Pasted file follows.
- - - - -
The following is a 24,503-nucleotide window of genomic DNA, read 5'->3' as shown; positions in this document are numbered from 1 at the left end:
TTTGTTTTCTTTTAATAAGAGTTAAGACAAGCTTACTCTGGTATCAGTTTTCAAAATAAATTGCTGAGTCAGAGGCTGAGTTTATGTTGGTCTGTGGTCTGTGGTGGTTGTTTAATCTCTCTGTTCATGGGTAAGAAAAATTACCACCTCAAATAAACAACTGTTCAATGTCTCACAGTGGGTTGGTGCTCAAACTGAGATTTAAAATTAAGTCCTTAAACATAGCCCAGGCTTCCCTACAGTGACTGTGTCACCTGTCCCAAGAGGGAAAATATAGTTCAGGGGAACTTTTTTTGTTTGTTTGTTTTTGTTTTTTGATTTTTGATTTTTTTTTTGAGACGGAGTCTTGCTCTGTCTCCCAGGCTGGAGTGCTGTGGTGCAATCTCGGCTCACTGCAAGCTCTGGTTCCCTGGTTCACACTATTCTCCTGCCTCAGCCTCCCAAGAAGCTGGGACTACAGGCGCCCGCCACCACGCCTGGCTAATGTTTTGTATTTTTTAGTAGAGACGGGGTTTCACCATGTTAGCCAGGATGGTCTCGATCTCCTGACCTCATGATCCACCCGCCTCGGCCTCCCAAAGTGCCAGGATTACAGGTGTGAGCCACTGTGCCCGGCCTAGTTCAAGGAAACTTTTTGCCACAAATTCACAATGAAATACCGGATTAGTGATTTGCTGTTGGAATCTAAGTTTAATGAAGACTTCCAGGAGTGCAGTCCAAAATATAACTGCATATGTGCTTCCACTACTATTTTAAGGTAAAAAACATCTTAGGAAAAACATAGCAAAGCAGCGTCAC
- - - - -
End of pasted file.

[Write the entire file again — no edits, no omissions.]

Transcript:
The following is a 24,503-nucleotide window of genomic DNA, read 5'->3' as shown; positions in this document are numbered from 1 at the left end:
TTTGTTTTCTTTTAATAAGAGTTAAGACAAGCTTACTCTGGTATCAGTTTTCAAAATAAATTGCTGAGTCAGAGGCTGAGTTTATGTTGGTCTGTGGTCTGTGGTGGTTGTTTAATCTCTCTGTTCATGGGTAAGAAAAATTACCACCTCAAATAAACAACTGTTCAATGTCTCACAGTGGGTTGGTGCTCAAACTGAGATTTAAAATTAAGTCCTTAAACATAGCCCAGGCTTCCCTACAGTGACTGTGTCACCTGTCCCAAGAGGGAAAATATAGTTCAGGGGAACTTTTTTTGTTTGTTTGTTTTTGTTTTTTGATTTTTGATTTTTTTTTTGAGACGGAGTCTTGCTCTGTCTCCCAGGCTGGAGTGCTGTGGTGCAATCTCGGCTCACTGCAAGCTCTGGTTCCCTGGTTCACACTATTCTCCTGCCTCAGCCTCCCAAGAAGCTGGGACTACAGGCGCCCGCCACCACGCCTGGCTAATGTTTTGTATTTTTTAGTAGAGACGGGGTTTCACCATGTTAGCCAGGATGGTCTCGATCTCCTGACCTCATGATCCACCCGCCTCGGCCTCCCAAAGTGCCAGGATTACAGGTGTGAGCCACTGTGCCCGGCCTAGTTCAAGGAAACTTTTTGCCACAAATTCACAATGAAATACCGGATTAGTGATTTGCTGTTGGAATCTAAGTTTAATGAAGACTTCCAGGAGTGCAGTCCAAAATATAACTGCATATGTGCTTCCACTACTATTTTAAGGTAAAAAACATCTTAGGAAAAACATAGCAAAGCAGCGTCAC